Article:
News / Vancouver

Tell Vancouver city council how you feel about Airbnb rules

Vancouver has proposed new regulations to limit Airbnb listings to primary residences.

A seagull flies past Yaletown condos at sunset in Vancouver, B.C., on February 25, 2013.

THE CANADIAN PRESS/Darryl Dyck

A seagull flies past Yaletown condos at sunset in Vancouver, B.C., on February 25, 2013.

Vancouver city council is holding a public hearing tonight on its proposed new rules to both legalize and regulate short-term rental sites like Airbnb.

The public session starts tonight on the third floor of city hall at 6 p.m. You can sign up to speak online until 5 p.m., or in person between 5:30 and 6 p.m.

Keep in mind that if a lot of people sign up to speak, public hearings will be extended to the next day. Public hearings happen in advance of property rezonings or bylaw changes, and directly inform city councillors’ decision-making.

Under the regulations proposed by city staff, hosts would need to get and display a business licence on their listing; would only be able to rent their principal residence; and would need permission from their landlord if they are renting the property.

The cost of the business licence would be $49 a year, while guests would pay a three per cent transaction fee, similar to a hotel tax, to the booking platform, which will eventually go to the city as well.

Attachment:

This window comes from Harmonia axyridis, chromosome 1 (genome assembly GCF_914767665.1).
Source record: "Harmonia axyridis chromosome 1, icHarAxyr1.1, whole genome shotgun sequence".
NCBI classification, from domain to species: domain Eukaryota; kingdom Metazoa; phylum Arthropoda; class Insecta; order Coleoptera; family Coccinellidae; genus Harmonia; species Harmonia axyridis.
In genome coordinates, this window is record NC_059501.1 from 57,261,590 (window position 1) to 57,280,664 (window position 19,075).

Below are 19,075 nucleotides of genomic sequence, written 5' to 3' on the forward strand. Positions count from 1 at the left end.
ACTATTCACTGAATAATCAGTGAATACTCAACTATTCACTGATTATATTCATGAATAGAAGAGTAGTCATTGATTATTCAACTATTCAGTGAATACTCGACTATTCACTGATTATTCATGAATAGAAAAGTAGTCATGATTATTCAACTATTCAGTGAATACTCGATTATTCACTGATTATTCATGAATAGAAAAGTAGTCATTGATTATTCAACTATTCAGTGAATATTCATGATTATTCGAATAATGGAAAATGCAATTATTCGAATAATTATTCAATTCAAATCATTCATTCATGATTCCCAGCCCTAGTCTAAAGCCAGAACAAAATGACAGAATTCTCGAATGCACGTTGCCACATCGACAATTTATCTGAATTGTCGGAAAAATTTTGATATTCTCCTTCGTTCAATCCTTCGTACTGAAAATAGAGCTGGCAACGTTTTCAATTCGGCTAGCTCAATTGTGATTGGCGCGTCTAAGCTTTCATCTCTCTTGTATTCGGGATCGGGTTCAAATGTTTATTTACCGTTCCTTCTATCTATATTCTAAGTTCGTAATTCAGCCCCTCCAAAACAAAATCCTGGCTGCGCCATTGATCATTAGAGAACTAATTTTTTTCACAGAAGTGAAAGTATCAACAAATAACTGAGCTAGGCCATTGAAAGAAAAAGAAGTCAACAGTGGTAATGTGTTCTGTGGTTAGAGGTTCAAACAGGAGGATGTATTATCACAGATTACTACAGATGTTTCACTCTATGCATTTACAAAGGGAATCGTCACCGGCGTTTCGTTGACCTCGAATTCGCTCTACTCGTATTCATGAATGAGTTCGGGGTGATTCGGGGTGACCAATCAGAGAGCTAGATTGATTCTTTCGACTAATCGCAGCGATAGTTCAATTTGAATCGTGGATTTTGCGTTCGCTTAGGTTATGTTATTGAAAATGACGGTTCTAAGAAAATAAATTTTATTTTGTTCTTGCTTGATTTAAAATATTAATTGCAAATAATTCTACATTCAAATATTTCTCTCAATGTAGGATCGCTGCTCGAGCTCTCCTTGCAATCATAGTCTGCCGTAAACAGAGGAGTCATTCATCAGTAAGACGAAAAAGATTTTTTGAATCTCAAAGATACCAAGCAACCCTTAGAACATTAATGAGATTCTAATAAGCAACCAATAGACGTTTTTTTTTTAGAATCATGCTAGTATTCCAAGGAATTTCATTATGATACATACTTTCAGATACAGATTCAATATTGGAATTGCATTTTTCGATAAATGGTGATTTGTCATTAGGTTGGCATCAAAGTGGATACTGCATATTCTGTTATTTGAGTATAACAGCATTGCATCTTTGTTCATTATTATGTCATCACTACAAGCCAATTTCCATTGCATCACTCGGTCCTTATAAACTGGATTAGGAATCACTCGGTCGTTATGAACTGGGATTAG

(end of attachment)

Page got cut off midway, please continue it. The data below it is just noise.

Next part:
The rules mean property owners would not be allowed to rent out basement suites or laneway houses for less than 30 days, or empty apartments they own.

The new regulations come as Vancouver struggles with a very low rental vacancy rate and a steep increase in rents. Renters across the region have struggled to keep or find new places as landlords aspired to match the new, higher rents or sold houses to capitalize on the region’s inflated real estate market.

Vancouver hopes to increase the rental supply by regulating short-term rental sites like Airbnb, Vacation Rental by Owner and HomeAway.

Airbnb has said that 80 per cent of Vancouver hosts are listing their primary residence, and has portrayed its platform as a way people living in an expensive city can make some extra money to help cover their mortgage or rent.

But according to an analysis from David Wachsmuth, a professor at McGill University, larger, commercial operators with multiple, entire-home listings are making the bulk of revenues. In Vancouver, 20 per cent of the hosts make 70 per cent of the revenue, according to his analysis.

Airbnb says it would support a British Columbia-wide hotel tax.

But Wachsmuth and the group Fairbnb have said Vancouver should require platforms like Airbnb to commit to monitoring their own platforms and removing listings that do not conform to local bylaws, rather than relying on city staff to monitor and enforce the rules.

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